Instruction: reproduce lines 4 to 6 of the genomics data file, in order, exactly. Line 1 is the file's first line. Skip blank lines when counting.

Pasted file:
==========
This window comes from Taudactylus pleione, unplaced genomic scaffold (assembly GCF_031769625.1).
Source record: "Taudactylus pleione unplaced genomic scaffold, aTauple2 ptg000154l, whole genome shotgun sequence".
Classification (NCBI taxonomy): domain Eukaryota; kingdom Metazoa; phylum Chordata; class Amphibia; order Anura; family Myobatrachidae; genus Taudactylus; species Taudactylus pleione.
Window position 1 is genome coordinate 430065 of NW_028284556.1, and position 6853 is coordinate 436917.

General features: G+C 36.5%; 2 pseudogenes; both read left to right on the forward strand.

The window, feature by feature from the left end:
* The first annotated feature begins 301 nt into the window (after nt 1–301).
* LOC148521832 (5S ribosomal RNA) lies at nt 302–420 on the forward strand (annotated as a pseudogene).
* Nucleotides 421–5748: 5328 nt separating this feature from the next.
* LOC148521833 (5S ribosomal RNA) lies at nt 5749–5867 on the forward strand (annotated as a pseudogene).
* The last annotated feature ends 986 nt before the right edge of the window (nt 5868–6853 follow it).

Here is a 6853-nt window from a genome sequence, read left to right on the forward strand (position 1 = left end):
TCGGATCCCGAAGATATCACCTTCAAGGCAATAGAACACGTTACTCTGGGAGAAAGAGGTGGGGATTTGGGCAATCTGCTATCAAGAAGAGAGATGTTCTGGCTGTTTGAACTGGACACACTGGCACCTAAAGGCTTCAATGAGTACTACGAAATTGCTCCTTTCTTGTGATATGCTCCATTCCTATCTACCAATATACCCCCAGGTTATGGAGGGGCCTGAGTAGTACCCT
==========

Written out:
Window position 1 is genome coordinate 430065 of NW_028284556.1, and position 6853 is coordinate 436917.

General features: G+C 36.5%; 2 pseudogenes; both read left to right on the forward strand.

The window, feature by feature from the left end: